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Aperture Cinema on Fourth Street in February. Someday ...

Walking the lonely streets of Winston-Salem the other day, I paused in front of Aperture Cinema.

It wasn’t that long ago that I was a regular customer. Film is an immersive art form like no other, powerful and moving, and one of the few ways we have left to share the same story. I miss seeing movies in a real theater.

On my way home, I thought about some of the movies we might see in a few years. I don’t think it’ll happen immediately — we’ll be sick of the topic for a while — but at some point we’ll start seeing stories about the coronavirus experience.

There’ll be a rom-com along the lines of “Sleepless in Seattle,” but in which a young couple meets and falls in love right before being locked down, thus having to carry on their budding relationship via Zoom. Maybe there’ll be a remake of the dark comedy “The War of the Roses,” about a long-married couple who get deathly sick of each other while being sequestered together.

Of course, there’ll be dramas about loved ones lost to the pandemic. And documentaries about how various government officials dithered.

What we’re not likely to see are many action/adventure movies based on the virus. Certainly, we’ll see none featuring lockdown protesters as heroes. Will Smith won’t be carrying an assault-style rifle into Subway. Keanu Reeves won’t be brandishing a handgun and screaming in a CNN reporter’s face.

It’s not because Hollywood is liberal — Hollywood has a long-standing love affair with firearms. But Hollywood tends to imbue its heroes with admirable qualities, like courage and perseverance, and worthy challenges. Hollywood presents the qualities of true heroism, not the fake stuff that tries to pass for “fighting for my rights.”

I can’t help wondering about these protesters. I know they’re not all motivated by the same thing, nor do they all fit the caricature of being up in arms because they can’t get their nails done.

Peggy Noonan pointed out a couple of weeks ago in The Wall Street Journal that many who want to continue the lockdown are people who can afford it, while those who are pushing back are the people who need to work to survive. “People are in economic distress and worry that the foundations of their lives are being swept away,” she writes. “How does name-calling help?”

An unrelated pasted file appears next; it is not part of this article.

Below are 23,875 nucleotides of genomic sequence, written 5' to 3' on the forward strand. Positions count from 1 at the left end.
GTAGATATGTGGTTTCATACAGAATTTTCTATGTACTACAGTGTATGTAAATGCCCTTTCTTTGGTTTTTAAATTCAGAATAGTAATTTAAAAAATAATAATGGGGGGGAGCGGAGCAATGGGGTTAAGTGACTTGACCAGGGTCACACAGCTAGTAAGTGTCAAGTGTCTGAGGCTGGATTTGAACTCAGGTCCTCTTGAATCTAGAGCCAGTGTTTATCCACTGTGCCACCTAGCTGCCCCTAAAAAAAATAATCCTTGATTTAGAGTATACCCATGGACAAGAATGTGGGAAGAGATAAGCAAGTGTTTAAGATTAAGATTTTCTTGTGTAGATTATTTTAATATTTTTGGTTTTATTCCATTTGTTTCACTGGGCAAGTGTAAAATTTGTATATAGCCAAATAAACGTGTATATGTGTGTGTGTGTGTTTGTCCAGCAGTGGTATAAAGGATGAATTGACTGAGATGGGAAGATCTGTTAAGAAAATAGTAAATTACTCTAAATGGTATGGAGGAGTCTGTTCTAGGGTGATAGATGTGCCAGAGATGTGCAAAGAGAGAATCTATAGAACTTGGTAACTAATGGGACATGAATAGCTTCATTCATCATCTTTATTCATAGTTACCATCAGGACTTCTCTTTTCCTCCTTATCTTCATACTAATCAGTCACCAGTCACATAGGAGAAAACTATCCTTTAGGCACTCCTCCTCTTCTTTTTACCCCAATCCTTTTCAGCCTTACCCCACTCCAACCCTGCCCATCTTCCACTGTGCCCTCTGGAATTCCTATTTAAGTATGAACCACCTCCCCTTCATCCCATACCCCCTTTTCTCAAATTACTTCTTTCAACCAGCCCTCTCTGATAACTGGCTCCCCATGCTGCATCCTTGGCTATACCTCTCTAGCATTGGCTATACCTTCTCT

She’s right. Some small business owners are desperate, as are many low-wage employees who feel they have no choice but to return to risky circumstances. (It turns out Elon Musk is more Dr. Doom than Tony Stark.) Neither group has received the necessary assistance from the government or any other organization to keep playing it safe.

But some of the protesters aren’t so much the people who need to work as people who demand their return so that they can be served — consequences be damned.

I want to be understanding, I really do. I know they’re struggling with the same feelings of isolation as the rest of us. I’m in a very privileged position, comparatively, but I’m not immune to the stress myself, not by any means. Walking through the same three parks is getting tiresome. I’m on the eighth season of “The Office” and the other day I teared up when Dwight Schrute bragged about his beet farm.

But the ones who are yelling in nurses’ faces — do they think they’re heroes? The people who are filming themselves cursing at the working stiffs who tell them that face masks are required to enter their stores — somehow, wearing pants and shoes is no great imposition on their freedom — do they think they’re doing something noble? I sympathize with their frustration, but as sympathetic as I can be, there’s nothing admirable about brandishing guns toward unarmed people — even politicians — or demanding the right to risk other people’s lives. It’s just selfish. Robert Downey Jr. will not take the role.

So we’ve moved into a modified Phase 2 of Gov. Roy Cooper’s reopening plan this weekend that doesn’t include movie theaters, but does loosen the reins on restaurants. As eager as I am to sit in a diner again, lingering over my coffee, I’m not going to, not until the Journal’s headlines read “No new cases reported in two weeks” rather than “Local virus cases take sharp uptick.” I’m going to do my damndest to delay my gratification as long as I can.

Not everyone will agree, and that’s the way things go. But if you must participate, please, please, make it easier on the business people who are trying to accommodate you. Wear a mask. Wash your hands. Keep your distance. It’s not that hard.

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